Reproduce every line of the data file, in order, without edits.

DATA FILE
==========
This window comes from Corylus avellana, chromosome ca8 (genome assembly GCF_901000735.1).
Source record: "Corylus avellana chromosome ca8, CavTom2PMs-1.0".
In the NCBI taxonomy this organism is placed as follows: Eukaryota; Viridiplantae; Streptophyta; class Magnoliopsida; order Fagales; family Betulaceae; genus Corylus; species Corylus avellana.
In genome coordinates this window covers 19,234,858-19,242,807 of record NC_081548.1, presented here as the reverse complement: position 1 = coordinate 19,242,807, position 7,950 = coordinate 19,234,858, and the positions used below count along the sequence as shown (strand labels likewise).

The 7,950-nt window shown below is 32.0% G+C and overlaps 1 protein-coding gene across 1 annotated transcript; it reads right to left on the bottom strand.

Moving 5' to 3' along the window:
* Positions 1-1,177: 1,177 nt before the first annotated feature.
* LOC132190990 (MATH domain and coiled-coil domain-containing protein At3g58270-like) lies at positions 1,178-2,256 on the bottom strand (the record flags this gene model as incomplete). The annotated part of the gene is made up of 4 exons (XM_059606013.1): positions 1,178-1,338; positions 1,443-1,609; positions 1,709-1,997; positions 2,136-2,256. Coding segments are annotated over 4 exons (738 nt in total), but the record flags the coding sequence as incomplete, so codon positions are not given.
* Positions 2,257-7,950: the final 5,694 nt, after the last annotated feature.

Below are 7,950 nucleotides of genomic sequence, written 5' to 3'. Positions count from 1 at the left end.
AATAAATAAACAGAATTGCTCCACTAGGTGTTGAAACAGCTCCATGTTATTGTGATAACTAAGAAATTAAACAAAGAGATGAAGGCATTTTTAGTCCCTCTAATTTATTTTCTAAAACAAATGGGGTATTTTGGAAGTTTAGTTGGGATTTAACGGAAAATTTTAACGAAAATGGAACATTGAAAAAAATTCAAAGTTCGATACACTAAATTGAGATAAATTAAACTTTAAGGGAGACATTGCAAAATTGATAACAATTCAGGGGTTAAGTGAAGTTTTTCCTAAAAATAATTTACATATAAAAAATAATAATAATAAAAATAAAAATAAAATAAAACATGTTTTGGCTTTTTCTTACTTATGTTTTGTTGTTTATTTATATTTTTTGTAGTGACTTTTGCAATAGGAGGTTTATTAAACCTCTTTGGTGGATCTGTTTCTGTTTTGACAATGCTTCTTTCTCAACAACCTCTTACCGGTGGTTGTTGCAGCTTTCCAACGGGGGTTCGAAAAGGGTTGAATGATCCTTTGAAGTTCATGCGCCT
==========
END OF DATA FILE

This window comes from Corylus avellana, chromosome ca8 (genome assembly GCF_901000735.1).
Source record: "Corylus avellana chromosome ca8, CavTom2PMs-1.0".
In the NCBI taxonomy this organism is placed as follows: Eukaryota; Viridiplantae; Streptophyta; class Magnoliopsida; order Fagales; family Betulaceae; genus Corylus; species Corylus avellana.
In genome coordinates this window covers 19,234,858-19,242,807 of record NC_081548.1, presented here as the reverse complement: position 1 = coordinate 19,242,807, position 7,950 = coordinate 19,234,858, and the positions used below count along the sequence as shown (strand labels likewise).

The 7,950-nt window shown below is 32.0% G+C and overlaps 1 protein-coding gene across 1 annotated transcript; it reads right to left on the bottom strand.

Moving 5' to 3' along the window:
* Positions 1-1,177: 1,177 nt before the first annotated feature.
* LOC132190990 (MATH domain and coiled-coil domain-containing protein At3g58270-like) lies at positions 1,178-2,256 on the bottom strand (the record flags this gene model as incomplete). The annotated part of the gene is made up of 4 exons (XM_059606013.1): positions 1,178-1,338; positions 1,443-1,609; positions 1,709-1,997; positions 2,136-2,256. Coding segments are annotated over 4 exons (738 nt in total), but the record flags the coding sequence as incomplete, so codon positions are not given.
* Positions 2,257-7,950: the final 5,694 nt, after the last annotated feature.

Below are 7,950 nucleotides of genomic sequence, written 5' to 3'. Positions count from 1 at the left end.
AATAAATAAACAGAATTGCTCCACTAGGTGTTGAAACAGCTCCATGTTATTGTGATAACTAAGAAATTAAACAAAGAGATGAAGGCATTTTTAGTCCCTCTAATTTATTTTCTAAAACAAATGGGGTATTTTGGAAGTTTAGTTGGGATTTAACGGAAAATTTTAACGAAAATGGAACATTGAAAAAAATTCAAAGTTCGATACACTAAATTGAGATAAATTAAACTTTAAGGGAGACATTGCAAAATTGATAACAATTCAGGGGTTAAGTGAAGTTTTTCCTAAAAATAATTTACATATAAAAAATAATAATAATAAAAATAAAAATAAAATAAAACATGTTTTGGCTTTTTCTTACTTATGTTTTGTTGTTTATTTATATTTTTTGTAGTGACTTTTGCAATAGGAGGTTTATTAAACCTCTTTGGTGGATCTGTTTCTGTTTTGACAATGCTTCTTTCTCAACAACCTCTTACCGGTGGTTGTTGCAGCTTTCCAACGGGGGTTCGAAAAGGGTTGAATGATCCTTTGAAGTTCATGCGCCT